Unfortunately for many of us, we continually employ the cramming strategy we learned in school to solve many of life’s pressing challenges.  We cram in a great deal of catching up on relationships with that much needed date night and family vacation to shore up those critical, close relationships.  We provide the all-encompassing life-skills speech as we prepare children to leave the home for summer camp, college, or to move out on their own.  We have that upcoming reunion, wedding, or annual health check-up and we figure we can starve our way into losing that much needed weight in the last few weeks before the event.

As we continue on our journey to build and strengthen our character, it is important that we face the reality that we will fall short of our full potential if we deploy the cramming strategy to the really important things in life.

Building and sustaining a healthy relationship is not built on that one weekend get-away to rekindle love and caring.

Preparing children for life outside of “home sweet home” is not accomplished in a 15 minute send-off speech prior to that all too sudden good-bye.

Maintaining optimal health is not accomplished with the occasional crash diet and two week exercise routine.

Achieving financial freedom is not established through that one great idea for a get rich quick scheme.

The really important things in life will always be judged by one of the most critical guiding principles of life, the Law of the Harvest. Simply, we reap what we sow.

The law of the harvest in the natural world is as true as the law of gravity.  If we want to reap an abundant harvest of corn or soybeans, there is only one pathway to follow: The Law of the Harvest.  If we asked any farmer 2,000 years ago or one today in the fields of Nebraska, we would get the same general response.  There are no shortcuts to an abundant harvest.

We cannot vacation in the spring and summer and then deploy our cramming strategy for an entire growing season into September.  There is no way to pay for the “Speed Pass” lane on the farm and there is no “Easy” button.  The natural law of the harvest will always be our judge.  Just like the law of gravity governs our eventual return to the ground no matter how high we jump, the law of the harvest governs our ability to produce our most essential food sources for life.  In addition, the law of the harvest governs our ability to reach our full potential in the most important areas of our lives.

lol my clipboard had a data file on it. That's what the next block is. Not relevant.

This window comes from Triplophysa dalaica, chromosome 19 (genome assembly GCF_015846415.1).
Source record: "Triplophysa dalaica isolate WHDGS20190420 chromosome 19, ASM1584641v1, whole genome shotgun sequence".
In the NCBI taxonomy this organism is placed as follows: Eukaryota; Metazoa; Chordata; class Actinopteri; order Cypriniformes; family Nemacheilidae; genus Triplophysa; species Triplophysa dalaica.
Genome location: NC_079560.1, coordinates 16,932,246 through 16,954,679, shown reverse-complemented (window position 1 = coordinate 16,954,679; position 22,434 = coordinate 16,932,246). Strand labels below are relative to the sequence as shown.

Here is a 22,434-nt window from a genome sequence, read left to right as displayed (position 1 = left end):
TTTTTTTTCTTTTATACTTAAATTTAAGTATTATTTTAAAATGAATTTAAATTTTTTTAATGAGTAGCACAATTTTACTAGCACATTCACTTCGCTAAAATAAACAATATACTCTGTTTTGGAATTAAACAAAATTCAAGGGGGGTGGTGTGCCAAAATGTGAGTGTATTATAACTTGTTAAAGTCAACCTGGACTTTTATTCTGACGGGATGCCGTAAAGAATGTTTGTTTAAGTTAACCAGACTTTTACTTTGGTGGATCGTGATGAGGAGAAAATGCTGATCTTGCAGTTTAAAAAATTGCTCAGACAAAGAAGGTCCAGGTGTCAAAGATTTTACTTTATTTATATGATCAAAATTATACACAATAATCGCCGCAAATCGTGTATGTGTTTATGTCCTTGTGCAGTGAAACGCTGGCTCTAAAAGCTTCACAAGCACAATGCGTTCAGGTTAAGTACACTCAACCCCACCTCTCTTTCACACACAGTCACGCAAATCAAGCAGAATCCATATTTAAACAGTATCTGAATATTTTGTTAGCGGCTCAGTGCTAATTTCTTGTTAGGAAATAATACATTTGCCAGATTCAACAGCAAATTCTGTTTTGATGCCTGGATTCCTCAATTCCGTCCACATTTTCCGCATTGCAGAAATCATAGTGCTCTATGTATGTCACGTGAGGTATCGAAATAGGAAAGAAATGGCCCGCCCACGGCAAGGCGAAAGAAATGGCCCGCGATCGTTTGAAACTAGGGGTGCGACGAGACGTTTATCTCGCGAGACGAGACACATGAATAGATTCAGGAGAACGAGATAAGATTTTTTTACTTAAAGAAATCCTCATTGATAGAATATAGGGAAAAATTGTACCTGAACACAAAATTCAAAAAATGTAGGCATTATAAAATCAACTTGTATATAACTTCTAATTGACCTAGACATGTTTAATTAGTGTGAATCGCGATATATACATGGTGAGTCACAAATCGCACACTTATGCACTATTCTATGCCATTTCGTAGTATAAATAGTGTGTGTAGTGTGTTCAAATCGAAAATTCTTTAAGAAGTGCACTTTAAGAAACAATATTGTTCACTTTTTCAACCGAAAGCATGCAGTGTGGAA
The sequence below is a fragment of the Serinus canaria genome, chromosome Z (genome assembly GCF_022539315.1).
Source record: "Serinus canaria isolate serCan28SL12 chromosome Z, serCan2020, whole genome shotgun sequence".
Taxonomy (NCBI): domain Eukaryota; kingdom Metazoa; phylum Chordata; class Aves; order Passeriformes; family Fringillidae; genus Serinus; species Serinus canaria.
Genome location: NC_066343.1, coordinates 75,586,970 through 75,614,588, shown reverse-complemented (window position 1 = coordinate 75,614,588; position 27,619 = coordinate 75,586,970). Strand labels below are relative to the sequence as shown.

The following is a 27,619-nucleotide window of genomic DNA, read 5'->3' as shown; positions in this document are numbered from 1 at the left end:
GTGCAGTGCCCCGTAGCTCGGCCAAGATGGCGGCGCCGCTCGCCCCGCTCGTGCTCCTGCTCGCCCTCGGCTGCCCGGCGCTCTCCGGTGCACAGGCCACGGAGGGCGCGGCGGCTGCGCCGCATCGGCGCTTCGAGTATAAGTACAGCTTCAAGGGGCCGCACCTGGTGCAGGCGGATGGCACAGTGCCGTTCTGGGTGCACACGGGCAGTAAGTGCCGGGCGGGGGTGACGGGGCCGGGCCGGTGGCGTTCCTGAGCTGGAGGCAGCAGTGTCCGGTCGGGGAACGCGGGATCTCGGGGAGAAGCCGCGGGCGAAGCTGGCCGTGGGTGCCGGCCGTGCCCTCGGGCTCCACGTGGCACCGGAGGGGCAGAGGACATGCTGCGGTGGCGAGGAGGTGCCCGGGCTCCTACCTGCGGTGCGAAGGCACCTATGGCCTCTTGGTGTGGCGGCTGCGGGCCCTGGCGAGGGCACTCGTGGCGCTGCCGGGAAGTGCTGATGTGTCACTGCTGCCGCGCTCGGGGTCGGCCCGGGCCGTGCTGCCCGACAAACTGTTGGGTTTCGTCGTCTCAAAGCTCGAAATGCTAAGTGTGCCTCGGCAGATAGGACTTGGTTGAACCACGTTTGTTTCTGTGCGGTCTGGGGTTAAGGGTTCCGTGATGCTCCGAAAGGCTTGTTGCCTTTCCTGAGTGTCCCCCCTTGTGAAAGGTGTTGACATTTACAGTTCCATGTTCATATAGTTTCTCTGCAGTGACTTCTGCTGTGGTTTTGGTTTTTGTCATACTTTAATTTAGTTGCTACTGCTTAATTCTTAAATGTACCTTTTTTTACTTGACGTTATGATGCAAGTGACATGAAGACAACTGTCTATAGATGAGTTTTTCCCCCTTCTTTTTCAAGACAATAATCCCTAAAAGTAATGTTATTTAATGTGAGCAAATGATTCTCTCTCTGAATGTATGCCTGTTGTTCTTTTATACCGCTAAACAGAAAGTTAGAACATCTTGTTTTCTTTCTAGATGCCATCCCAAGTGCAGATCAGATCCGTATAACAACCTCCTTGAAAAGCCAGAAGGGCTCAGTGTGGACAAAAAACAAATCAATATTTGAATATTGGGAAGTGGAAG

When we face the reality that the cramming strategy we deployed in school will not produce the abundance we desire in the important areas of life and we take meaningful steps overtime to reap an abundant harvest, we will build and strengthen our character and Character Creates Opportunity® to reach our full potential and have a positive impact on those around us.

Character Creates Opportunity® – A Worthy Timeline: Thursday, August 13, 2015

The clock is ticking all around us.  We have a time schedule to keep in order to catch the train in the morning, to complete a project by the deadline, to graduate on time, to finish that much needed project around the house, and the list could go on.

If we are not very thoughtful and intentional about the schedules we keep and projects we place on plate, we can end up just running, or just living, from one timeline after another.

As we continue on our journey to build and strengthen our character, there is a worthy timeline that often goes undetected but can make all the difference in our ability to have a positive impact on those around us.

We all experience frustration and disappoint in our lives.  Discontent is very often the first step in the creation of anything of value.  As a matter of fact, academic research and our own experience would demonstrate that we really only move in the direction of making meaningful change when we are absolutely fed up with our current situation.

A worthy timeline that often goes unchecked is the time between our initial sense that change needs to happen and the time we actually begin to make meaningful progress to bring about the change. In reality, sometimes that timeline can go on forever on the most meaningful things in our lives.

The time we realize we need to continue our education, formally or informally, to remain relevant in today’s job market.  The time we realize our family life is revolving around schedules and it has been a long time since we had a meaningful connection.  The time we realize our waistline is growing at an unhealthy pace.  The time we realize we need to get our household budget under control.  The time we realize our anger has dampened the joy in our home.